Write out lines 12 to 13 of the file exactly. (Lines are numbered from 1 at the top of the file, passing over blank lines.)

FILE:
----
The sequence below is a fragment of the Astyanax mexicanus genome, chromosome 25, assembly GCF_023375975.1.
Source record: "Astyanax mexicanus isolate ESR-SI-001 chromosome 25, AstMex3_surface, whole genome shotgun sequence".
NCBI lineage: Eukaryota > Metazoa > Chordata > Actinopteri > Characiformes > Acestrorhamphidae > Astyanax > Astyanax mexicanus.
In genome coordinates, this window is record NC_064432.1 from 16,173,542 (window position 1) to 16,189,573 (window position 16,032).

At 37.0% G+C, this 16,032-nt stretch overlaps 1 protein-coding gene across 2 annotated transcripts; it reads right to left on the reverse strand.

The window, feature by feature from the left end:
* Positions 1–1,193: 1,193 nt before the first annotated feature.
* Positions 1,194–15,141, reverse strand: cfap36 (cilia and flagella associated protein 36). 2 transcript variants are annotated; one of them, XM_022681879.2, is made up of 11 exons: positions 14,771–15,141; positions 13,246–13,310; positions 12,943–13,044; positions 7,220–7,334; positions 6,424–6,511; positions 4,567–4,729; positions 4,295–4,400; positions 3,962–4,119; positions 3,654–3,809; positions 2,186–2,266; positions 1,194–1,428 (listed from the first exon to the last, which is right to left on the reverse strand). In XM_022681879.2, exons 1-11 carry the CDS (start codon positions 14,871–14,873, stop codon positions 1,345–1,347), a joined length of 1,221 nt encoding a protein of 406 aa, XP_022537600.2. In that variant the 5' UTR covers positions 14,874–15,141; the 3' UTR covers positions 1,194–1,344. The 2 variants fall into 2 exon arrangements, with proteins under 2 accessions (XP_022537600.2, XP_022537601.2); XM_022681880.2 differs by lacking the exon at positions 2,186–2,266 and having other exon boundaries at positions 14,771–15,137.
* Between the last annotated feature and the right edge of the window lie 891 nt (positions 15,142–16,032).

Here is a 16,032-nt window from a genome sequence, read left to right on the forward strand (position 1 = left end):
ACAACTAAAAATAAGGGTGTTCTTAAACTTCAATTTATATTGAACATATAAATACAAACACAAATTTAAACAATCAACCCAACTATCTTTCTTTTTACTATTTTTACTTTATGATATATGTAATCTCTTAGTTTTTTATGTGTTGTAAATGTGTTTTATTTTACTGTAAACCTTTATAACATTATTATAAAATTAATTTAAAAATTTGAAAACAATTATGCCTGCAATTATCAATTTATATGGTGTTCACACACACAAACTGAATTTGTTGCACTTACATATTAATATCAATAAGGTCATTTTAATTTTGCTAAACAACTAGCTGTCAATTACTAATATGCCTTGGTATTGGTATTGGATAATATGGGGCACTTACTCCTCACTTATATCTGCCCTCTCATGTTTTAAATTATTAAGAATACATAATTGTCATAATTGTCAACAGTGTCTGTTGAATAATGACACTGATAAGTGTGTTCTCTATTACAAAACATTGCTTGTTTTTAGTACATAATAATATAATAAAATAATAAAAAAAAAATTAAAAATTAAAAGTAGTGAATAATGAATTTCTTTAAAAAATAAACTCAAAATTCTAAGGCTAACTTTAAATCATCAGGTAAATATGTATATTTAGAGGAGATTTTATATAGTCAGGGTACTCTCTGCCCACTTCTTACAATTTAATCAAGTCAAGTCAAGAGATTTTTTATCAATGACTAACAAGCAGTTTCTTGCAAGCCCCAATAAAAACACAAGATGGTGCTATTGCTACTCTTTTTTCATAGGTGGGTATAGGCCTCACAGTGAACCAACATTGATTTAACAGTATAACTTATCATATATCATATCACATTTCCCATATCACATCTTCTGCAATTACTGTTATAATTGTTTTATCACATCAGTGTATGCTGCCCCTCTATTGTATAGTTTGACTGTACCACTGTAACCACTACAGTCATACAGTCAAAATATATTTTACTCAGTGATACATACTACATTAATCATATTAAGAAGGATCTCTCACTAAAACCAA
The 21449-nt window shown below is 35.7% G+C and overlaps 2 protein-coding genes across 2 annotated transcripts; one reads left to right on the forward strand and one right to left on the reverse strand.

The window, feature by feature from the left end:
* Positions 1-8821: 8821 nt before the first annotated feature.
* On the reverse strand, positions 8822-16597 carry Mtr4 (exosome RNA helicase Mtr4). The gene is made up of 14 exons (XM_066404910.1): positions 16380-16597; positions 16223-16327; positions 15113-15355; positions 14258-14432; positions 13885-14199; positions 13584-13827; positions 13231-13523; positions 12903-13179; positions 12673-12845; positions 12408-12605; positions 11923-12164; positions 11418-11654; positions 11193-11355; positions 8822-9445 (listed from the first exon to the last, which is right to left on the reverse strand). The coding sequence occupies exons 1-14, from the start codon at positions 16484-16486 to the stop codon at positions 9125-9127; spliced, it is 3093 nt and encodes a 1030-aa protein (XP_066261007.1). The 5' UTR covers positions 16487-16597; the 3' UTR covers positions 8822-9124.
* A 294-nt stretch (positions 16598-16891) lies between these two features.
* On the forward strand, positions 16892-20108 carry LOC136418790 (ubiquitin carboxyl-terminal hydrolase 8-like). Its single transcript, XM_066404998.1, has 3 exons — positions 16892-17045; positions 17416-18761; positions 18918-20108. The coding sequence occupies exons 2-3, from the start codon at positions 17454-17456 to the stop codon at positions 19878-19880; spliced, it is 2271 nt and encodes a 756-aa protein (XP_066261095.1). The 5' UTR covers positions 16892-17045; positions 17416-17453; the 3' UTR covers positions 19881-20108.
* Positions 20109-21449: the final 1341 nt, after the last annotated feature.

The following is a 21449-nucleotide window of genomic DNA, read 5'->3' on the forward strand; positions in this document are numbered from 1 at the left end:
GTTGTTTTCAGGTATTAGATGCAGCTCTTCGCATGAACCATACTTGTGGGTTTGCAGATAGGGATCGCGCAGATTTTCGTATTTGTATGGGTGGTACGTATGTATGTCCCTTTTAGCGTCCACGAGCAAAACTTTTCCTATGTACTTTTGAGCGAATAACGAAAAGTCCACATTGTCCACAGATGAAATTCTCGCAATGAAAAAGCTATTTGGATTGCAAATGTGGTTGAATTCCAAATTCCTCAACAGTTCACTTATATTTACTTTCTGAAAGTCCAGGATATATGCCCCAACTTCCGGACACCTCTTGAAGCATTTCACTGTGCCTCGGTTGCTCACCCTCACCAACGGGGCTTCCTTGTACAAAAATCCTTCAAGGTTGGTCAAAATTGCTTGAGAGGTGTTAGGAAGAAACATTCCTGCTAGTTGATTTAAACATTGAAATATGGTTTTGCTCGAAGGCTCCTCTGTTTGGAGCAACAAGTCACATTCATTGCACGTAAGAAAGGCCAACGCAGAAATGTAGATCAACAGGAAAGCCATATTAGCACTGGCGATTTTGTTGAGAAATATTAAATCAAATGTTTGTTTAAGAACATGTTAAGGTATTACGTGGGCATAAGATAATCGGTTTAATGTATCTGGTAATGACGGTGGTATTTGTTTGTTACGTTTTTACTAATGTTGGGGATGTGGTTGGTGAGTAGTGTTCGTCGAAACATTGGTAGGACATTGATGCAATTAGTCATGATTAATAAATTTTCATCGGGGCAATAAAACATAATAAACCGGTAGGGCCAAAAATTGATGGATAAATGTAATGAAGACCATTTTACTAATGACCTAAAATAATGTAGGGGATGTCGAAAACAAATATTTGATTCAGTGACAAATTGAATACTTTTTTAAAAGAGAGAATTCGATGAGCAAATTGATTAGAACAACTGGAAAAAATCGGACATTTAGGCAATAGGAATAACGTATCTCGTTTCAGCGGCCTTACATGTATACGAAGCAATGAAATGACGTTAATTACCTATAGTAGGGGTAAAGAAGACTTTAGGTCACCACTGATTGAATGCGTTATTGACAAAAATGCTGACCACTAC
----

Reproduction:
The 21449-nt window shown below is 35.7% G+C and overlaps 2 protein-coding genes across 2 annotated transcripts; one reads left to right on the forward strand and one right to left on the reverse strand.

The window, feature by feature from the left end: